Game-in and game-out. Back from 19 points down at Missouri State. Under the pressure of being the last team standing. Always getting the opponent’s best. Fighting complacency. Dealing with the ridicule of a nonconference schedule that the Shockers were shackled to because who wants to play them?
Through all of that, not to mention a couple of clunkers any team is due, they came out unscathed 18 times in conference play and 31 overall.
Which is why understated sophomore Ron Baker was tugging at his No. 31 jersey when the final buzzer went off.
“I didn’t put that together myself,” he said, laughing.
Later, Baker explained that he was given that jersey at random after telling the coaching staff it didn’t matter what he wore.
“ ‘I don’t care what number I am; I’m happy to be a Shocker,’ ” he remembered saying.
Without really meaning to, Baker said a lot about the essence of this team and what distinguishes it.
Watch the ball movement, the hustle and technical soundness. Check out the body language and even the frequent smiles during games.
Sure, it’s easier to be happy when you’re winning. But this is a group whose enthusiasm and selflessness are a big part of why it is.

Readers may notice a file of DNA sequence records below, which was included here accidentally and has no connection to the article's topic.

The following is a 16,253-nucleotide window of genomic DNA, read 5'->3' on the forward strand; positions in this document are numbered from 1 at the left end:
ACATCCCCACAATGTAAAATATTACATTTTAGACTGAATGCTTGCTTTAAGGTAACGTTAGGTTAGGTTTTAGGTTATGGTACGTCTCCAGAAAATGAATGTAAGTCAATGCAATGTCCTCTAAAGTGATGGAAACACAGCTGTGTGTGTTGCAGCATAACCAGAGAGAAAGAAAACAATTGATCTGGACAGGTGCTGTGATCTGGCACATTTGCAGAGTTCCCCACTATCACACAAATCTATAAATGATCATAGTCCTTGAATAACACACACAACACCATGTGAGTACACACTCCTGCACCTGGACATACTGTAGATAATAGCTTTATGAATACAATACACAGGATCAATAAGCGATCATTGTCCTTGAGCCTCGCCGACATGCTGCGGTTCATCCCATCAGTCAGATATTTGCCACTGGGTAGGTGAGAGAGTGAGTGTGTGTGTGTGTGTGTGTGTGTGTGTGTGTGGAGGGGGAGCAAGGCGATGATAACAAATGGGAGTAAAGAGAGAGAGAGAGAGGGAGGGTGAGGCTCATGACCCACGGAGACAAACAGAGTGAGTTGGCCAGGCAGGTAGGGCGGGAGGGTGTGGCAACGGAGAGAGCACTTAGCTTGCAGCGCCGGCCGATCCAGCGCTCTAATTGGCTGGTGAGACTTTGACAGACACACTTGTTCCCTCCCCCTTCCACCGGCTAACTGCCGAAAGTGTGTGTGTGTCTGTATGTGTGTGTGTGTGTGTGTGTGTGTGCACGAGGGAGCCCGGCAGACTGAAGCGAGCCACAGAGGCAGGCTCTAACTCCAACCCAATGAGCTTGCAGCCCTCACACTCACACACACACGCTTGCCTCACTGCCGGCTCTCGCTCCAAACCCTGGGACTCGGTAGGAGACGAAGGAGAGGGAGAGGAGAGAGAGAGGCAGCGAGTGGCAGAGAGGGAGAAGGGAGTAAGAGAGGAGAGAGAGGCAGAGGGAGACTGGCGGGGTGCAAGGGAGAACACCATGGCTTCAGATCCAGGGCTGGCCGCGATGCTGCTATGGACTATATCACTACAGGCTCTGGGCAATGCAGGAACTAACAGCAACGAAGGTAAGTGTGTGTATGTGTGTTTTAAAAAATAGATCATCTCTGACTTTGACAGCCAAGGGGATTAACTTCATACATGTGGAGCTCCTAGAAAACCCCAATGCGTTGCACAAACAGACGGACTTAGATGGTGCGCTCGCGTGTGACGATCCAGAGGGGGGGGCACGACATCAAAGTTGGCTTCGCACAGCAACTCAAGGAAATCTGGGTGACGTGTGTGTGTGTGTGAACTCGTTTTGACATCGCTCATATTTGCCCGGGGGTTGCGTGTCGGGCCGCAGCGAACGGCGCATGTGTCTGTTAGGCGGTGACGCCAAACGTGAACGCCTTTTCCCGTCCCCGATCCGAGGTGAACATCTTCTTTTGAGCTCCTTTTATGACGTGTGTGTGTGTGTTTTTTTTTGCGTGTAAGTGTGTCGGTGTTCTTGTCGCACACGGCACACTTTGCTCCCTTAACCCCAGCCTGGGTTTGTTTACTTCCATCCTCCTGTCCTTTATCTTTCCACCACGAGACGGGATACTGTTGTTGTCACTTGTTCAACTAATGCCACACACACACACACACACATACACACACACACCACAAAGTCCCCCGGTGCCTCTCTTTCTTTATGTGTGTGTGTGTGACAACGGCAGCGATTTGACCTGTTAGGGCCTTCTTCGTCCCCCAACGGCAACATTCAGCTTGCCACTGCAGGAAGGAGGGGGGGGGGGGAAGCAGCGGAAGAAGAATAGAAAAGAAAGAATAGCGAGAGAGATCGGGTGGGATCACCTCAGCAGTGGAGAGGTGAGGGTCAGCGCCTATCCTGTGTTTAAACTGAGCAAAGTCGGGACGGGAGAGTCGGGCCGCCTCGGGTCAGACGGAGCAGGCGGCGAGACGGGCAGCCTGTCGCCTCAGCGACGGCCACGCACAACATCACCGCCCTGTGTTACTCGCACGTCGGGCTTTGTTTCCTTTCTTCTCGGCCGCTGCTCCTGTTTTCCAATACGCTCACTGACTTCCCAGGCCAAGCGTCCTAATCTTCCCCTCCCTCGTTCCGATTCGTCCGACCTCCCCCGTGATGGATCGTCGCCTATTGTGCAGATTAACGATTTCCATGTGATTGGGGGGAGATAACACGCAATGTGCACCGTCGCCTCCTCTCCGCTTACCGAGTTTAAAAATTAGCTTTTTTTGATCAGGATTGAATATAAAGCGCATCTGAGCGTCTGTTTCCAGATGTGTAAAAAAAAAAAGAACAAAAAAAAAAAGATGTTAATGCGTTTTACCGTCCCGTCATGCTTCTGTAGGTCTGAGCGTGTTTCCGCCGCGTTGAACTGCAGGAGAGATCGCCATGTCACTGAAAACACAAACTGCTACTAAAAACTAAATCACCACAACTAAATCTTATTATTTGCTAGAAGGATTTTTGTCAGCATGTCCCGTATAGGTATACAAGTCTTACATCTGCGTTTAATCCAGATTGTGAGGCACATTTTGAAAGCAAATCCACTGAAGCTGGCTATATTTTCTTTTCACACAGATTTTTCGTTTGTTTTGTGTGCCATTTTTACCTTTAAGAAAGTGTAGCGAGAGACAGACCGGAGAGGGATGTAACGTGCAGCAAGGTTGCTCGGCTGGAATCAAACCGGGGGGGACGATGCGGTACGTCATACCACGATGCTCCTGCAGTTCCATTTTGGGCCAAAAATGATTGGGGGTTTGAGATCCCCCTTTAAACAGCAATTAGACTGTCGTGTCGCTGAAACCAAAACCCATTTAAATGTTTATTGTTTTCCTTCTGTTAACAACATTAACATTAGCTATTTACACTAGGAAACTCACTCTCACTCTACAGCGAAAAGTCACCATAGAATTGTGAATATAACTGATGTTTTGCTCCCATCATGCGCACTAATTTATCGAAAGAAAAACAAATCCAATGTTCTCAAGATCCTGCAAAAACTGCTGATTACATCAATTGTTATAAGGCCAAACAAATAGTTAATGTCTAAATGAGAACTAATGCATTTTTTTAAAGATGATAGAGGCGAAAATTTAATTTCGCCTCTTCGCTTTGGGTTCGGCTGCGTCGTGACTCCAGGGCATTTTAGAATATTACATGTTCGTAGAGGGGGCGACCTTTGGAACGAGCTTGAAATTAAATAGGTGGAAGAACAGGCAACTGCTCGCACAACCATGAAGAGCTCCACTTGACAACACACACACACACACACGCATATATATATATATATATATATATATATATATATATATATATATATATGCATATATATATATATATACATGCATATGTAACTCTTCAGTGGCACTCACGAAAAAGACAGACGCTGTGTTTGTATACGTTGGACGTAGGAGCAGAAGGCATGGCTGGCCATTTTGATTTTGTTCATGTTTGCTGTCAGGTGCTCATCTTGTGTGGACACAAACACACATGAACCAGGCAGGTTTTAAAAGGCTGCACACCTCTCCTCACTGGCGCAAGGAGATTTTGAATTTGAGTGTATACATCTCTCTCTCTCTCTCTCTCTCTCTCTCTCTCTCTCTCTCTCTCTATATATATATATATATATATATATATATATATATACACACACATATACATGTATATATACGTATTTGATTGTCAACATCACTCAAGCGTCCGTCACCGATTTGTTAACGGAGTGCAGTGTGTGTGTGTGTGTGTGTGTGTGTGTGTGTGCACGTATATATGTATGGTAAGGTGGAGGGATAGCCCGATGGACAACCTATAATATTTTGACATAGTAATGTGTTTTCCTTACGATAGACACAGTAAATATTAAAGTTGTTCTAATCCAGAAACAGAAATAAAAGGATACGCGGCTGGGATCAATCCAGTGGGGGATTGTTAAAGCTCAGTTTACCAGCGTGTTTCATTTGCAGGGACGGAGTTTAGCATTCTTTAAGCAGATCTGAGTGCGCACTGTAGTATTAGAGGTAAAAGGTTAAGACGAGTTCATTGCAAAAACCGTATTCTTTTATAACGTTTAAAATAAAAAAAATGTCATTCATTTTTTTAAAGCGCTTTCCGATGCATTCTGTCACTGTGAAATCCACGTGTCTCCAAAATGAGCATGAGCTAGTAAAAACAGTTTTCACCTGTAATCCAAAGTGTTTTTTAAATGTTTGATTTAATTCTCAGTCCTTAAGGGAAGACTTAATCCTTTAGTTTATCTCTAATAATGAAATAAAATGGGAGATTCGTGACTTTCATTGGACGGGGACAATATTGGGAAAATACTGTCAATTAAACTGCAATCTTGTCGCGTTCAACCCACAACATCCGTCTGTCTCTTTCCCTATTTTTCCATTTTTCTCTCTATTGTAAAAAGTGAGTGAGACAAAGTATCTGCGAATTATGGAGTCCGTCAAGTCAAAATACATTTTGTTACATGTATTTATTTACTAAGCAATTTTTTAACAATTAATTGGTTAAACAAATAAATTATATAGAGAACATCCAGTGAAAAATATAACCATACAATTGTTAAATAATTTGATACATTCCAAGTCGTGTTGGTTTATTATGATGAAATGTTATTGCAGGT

It’s a tribute to the game, really, the way the Shockers play.
“They embrace whatever is in front of them,” coach Gregg Marshall said. “They embrace the obstacle, the challenge, the grind. They embrace the work ethic. And that’s how you achieve something like this: You grind every day, and you fall in love with the process.
“They’re really an easy group to coach, they’re a special group of young men. And they just happen to be very team-oriented and talented.”
A perfect record, of course, doesn’t at all suggest it’s a perfect team.
“You don’t have to play perfect basketball to win a game. And if we ever play the perfect game, I’m going to retire,” Marshall said. “But we always strive for perfection, and if you strive for perception oftentimes you can achieve excellence.”